He may have studied in various institutions around the world and he may have gained firsthand knowledge of several industries influencing his numerous businesses, but long-time entrepreneur Robert Laurel Yupangco still believes that there are many things he doesn’t know.
“This is my knowledge,” he told Entrepreneur Philippines, his hand hovering over a plate on one of the tables of his restaurant, Misono Teppanyaki. “The whole table,” he continued, “these are the things that I don’t know.” The whole world, meanwhile, represents the things that “I don’t know, I don’t know.”
“Blind spots,” he called them. And if there is any truth to his measurement, his blind spots overwhelmingly dwarf the amount of knowledge he has gained after more than 60 years of being alive. His humility, aside, however, the man is far from ignorant.
Yupangco after all is the chief executive officer of the Yupangco Group of Companies, a group made up of a diverse range of businesses dealing in various industries. Its flagship business, GA Yupangco & Co, is something he inherited from his father, Graciano, but most of the other enterprises that are now under its massive umbrella are “children” of his own making. And each of them, according to him, presented learning opportunities, chances to unravel many of his previous blind spots.
These days, the Yupangco Group has more than 20 businesses under its name. It also has stakes in various industries. The Zoomanity Group, for instance, has interest in the sector of tourism. Ventures like Zooper Cruise are involved in transportation. As for GA Yupangco, its scope embraces music and education. All things considered, the man at the helm of it all now knows a lot. But that doesn’t mean that he plans to stop learning any time soon.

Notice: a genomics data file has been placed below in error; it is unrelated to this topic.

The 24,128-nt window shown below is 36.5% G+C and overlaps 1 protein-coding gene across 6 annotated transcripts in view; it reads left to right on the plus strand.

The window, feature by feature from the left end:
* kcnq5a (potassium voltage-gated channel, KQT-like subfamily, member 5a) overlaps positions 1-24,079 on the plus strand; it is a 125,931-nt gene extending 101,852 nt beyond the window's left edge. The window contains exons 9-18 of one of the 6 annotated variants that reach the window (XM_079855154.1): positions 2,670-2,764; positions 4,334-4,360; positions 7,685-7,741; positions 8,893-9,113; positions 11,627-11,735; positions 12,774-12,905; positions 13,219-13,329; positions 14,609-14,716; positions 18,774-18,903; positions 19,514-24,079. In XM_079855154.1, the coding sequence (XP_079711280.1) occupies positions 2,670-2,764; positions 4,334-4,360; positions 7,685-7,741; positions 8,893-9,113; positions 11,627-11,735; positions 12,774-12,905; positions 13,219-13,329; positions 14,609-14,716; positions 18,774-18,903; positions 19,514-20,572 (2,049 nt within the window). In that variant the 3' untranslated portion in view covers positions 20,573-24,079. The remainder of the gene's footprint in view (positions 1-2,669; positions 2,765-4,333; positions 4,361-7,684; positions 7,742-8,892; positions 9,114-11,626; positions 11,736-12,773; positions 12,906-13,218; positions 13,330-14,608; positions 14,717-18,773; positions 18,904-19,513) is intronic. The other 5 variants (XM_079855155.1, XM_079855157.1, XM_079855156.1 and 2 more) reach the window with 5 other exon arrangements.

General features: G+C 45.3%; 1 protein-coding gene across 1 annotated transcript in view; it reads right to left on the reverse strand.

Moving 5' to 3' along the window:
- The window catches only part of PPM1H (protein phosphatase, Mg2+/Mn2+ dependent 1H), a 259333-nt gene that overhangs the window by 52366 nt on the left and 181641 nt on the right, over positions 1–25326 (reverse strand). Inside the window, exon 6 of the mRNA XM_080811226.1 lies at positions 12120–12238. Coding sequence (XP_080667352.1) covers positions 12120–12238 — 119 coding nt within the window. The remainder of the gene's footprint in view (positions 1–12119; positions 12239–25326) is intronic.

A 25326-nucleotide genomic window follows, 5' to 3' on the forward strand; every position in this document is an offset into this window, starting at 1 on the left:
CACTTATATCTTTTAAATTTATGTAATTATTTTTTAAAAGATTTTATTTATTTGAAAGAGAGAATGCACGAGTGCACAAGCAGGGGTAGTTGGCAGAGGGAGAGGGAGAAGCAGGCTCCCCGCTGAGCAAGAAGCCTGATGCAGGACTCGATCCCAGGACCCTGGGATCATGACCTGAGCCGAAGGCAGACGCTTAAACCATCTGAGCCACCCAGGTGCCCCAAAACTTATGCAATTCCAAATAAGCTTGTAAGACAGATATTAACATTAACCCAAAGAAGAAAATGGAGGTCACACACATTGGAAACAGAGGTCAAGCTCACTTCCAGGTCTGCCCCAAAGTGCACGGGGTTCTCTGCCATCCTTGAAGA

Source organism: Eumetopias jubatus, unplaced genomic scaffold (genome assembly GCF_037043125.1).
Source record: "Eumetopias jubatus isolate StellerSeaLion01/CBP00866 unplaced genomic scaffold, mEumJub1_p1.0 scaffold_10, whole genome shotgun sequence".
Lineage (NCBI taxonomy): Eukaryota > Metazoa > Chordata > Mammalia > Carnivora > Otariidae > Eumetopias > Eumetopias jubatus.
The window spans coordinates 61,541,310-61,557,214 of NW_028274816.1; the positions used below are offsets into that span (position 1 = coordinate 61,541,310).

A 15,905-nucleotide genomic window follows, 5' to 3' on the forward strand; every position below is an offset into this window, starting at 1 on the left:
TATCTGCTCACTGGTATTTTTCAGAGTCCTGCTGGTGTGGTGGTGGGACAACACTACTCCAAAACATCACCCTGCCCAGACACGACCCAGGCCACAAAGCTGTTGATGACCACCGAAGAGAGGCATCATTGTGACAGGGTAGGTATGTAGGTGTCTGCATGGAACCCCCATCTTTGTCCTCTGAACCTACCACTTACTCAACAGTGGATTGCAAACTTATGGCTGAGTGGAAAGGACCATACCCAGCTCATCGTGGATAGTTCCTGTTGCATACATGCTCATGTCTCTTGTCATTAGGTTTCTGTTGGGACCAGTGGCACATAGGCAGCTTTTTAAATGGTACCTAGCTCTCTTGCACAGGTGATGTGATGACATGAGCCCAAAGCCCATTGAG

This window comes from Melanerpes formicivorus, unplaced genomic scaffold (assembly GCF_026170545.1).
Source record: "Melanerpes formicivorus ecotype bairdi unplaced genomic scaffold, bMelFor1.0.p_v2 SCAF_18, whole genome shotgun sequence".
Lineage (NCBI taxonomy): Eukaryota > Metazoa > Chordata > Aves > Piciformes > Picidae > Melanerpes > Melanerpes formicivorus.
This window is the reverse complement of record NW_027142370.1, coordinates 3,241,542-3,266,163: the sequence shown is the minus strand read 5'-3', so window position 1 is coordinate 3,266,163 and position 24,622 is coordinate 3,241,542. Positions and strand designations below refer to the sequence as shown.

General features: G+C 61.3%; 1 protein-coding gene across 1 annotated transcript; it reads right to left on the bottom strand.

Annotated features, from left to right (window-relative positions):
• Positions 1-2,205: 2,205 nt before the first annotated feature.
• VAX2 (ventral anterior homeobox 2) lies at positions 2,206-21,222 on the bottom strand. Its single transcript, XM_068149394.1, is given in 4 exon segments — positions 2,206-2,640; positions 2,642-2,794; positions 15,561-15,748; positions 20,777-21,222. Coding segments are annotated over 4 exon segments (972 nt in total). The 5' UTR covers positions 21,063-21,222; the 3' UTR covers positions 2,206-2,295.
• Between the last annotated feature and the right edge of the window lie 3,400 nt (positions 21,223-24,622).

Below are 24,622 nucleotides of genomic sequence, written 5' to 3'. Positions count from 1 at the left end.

“Why?” he asked rhetorically. “Because there is still so much that I don’t know.”
He does know this, however: contrary to the popular adage, what you don’t know can actually hurt you.
“If education is expensive,” he said, “try ignorance.” And the man would rather not.
A life of learning
Education is a recurring theme in Yupangco’s life.
He is, after all, the son of Nita Laurel Yupangco, the daughter of the former Philippine president, Jose P. Laurel. The latter founded the Lyceum University of the Philippines in 1952, so it is safe to say that education is in Yupangco’s blood. His reverence towards learning however is not merely a product of his heritage. Personal experiences led him to believe that the more you know, the more you can be.
These days, Yupangco believes that every single of one his blind spots is a threshold and each threshold, when crossed, can lead to transformation. And when transformation happens he’d commonly have this to say: “Oh my gosh! I did not know that, I did not know, that I can be good.” And yet there were many who believed that he was.
An example of this dates all the way back to his youth. When he first started working, Yupangco wasn’t aware that he’d be a good salesman. But after taking a chance at an offer presented by a family friend, he become a sales representative for the Philam Life insurance company, learned what he could of the business, and discovered that he actually had a knack for it.
“Suddenly, I got the Presidential Award [given by the company,]” he said. “I was shocked and inspired.”